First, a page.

Wallingford Creekside House for Sale, an American Original
This beautiful home next to a tributary of Vernon Run is one of the first in this region to herald the emergence of truly American domestic architecture.
If there is a period in the history of our country when we can say that a truly American architecture began to emerge, it is the golden age. This era of grand mansions built to flatter the egos of “thief barons” also saw the emergence of the skyscraper in Chicago and the Shingle Style house in New England.
Here in Philadelphia, our most famous architect of the Golden Age, Horace Trumbauer, continued to work in the styles of Classical Greece and Georgian and Regency England as he designed large public buildings like the Philadelphia Museum of Art in the post-WWI years and even more awe-inspiring. houses such as Lynnewood Hall in the 1890s. But his contemporary William Lightfoot Price, who had also made a name for himself designing Gothic and Tudor style homes for newly wealthy Philadelphians, began to stir during the same decade.
His search for a new American architecture would culminate in his joining the Arts and Crafts movement and his influential role in establishing and designing the utopian community of Rose Valley, just south of this house for sale on the creek in Wallingford. But it wouldn’t be wrong to say that it all started with this house he designed for a couple who were probably friends of him, John and Henrietta Walter, in 1897.
Like Price himself, the Walters were Quakers who did not come from the Philadelphia establishment; John was a street vendor for a dry goods business and Henrietta ran a boarding house in Rittenhouse Square. But Price was also less and less interested in designing houses for the wealthy. And while you might do well to consider this home if you’re looking to relocate to Delaware County, you won’t need a fortune to buy it.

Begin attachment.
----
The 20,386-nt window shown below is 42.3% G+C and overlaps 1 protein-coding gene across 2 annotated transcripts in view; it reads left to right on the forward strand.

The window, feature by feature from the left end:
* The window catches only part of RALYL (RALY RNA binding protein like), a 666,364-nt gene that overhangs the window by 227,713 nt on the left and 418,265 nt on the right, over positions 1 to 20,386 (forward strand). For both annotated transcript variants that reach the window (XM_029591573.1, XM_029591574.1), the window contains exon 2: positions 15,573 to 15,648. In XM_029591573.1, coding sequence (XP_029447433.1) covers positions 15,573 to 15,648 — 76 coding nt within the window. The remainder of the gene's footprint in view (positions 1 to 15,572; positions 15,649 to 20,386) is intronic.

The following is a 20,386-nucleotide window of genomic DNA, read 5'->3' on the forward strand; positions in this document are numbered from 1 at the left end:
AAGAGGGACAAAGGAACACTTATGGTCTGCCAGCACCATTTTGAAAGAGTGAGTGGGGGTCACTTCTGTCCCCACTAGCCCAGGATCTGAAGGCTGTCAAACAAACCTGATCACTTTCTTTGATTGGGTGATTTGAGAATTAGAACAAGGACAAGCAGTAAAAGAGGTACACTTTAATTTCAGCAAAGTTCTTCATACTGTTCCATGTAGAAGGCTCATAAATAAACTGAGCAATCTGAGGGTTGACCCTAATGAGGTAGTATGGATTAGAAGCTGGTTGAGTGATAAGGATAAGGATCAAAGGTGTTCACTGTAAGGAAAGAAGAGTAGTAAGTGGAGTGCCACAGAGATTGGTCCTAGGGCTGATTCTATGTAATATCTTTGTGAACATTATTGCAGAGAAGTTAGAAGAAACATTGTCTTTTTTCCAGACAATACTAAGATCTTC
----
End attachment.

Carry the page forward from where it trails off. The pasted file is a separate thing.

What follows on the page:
Even though this house exhibits the usual attributes of houses built for the upper middle class, including the servants quarters (although incorporated into the main house itself), in its design, construction and choice of materials, it foreshadowed already the direction he would take in just a few years when, in 1903, he wrote a book entitled “Home Building and Furnishing; Being A Combined New Edition of Model Houses for Little Money, ”one of the first books to assert that attractive and well-designed homes should be accessible to everyone.
This house illustrates the principles he will set out in a later similar book, “Country Homes and Gardens of Moderate Cost”:
“The advantages of using common and raw local materials seem to me to be threefold. First, they are inexpensive; second, they are easy to obtain; and third, they are beautiful.
But there is nothing cheap about the way Price used rough stone and lumber to build this house. A high degree of craftsmanship shines in every room of this house.
Many of its interior details, like the tapered and spindly balusters of its stair railings, portend the Arts and Crafts style, but much more of this home draws inspiration from the New England vernacular popularized in the Shingle style. Yet it also contains a nod to Price’s Gothic past.
This nod is in the octagonal tower at the far right of the house as you face it. In this tower you will find a den on the first floor and bedrooms on the two upper floors.
The den adjoins the living room, forming part of a more modern, open and informal main floor. The living room and dining room have plate rails of the type found in many craft and craft houses and large windows with deep window sills. (In fact, large windows with deep sills are found throughout this house.) Also note that the dining room has a built-in hutch for porcelain storage and display.